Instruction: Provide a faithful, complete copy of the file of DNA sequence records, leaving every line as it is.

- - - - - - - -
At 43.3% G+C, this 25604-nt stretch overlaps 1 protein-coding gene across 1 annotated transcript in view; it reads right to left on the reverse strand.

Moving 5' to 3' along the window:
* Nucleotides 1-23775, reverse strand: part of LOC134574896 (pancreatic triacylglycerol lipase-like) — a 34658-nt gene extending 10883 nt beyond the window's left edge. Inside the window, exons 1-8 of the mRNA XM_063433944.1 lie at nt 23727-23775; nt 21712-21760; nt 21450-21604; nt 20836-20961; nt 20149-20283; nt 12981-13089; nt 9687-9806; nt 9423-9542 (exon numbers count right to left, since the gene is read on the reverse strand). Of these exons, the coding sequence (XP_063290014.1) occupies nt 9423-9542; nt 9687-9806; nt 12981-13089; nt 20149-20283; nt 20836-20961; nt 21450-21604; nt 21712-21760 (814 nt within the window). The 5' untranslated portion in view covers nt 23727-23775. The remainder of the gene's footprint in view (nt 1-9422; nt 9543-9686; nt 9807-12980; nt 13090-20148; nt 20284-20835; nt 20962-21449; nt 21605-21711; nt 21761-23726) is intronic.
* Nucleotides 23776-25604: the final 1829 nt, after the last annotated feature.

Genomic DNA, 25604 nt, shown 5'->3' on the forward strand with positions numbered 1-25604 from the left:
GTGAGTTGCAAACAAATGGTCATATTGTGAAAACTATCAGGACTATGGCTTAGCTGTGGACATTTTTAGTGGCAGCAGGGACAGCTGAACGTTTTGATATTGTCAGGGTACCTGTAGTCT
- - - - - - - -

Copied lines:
At 43.3% G+C, this 25604-nt stretch overlaps 1 protein-coding gene across 1 annotated transcript in view; it reads right to left on the reverse strand.

Moving 5' to 3' along the window:
* Nucleotides 1-23775, reverse strand: part of LOC134574896 (pancreatic triacylglycerol lipase-like) — a 34658-nt gene extending 10883 nt beyond the window's left edge. Inside the window, exons 1-8 of the mRNA XM_063433944.1 lie at nt 23727-23775; nt 21712-21760; nt 21450-21604; nt 20836-20961; nt 20149-20283; nt 12981-13089; nt 9687-9806; nt 9423-9542 (exon numbers count right to left, since the gene is read on the reverse strand). Of these exons, the coding sequence (XP_063290014.1) occupies nt 9423-9542; nt 9687-9806; nt 12981-13089; nt 20149-20283; nt 20836-20961; nt 21450-21604; nt 21712-21760 (814 nt within the window). The 5' untranslated portion in view covers nt 23727-23775. The remainder of the gene's footprint in view (nt 1-9422; nt 9543-9686; nt 9807-12980; nt 13090-20148; nt 20284-20835; nt 20962-21449; nt 21605-21711; nt 21761-23726) is intronic.
* Nucleotides 23776-25604: the final 1829 nt, after the last annotated feature.

Genomic DNA, 25604 nt, shown 5'->3' on the forward strand with positions numbered 1-25604 from the left:
GTGAGTTGCAAACAAATGGTCATATTGTGAAAACTATCAGGACTATGGCTTAGCTGTGGACATTTTTAGTGGCAGCAGGGACAGCTGAACGTTTTGATATTGTCAGGGTACCTGTAGTCT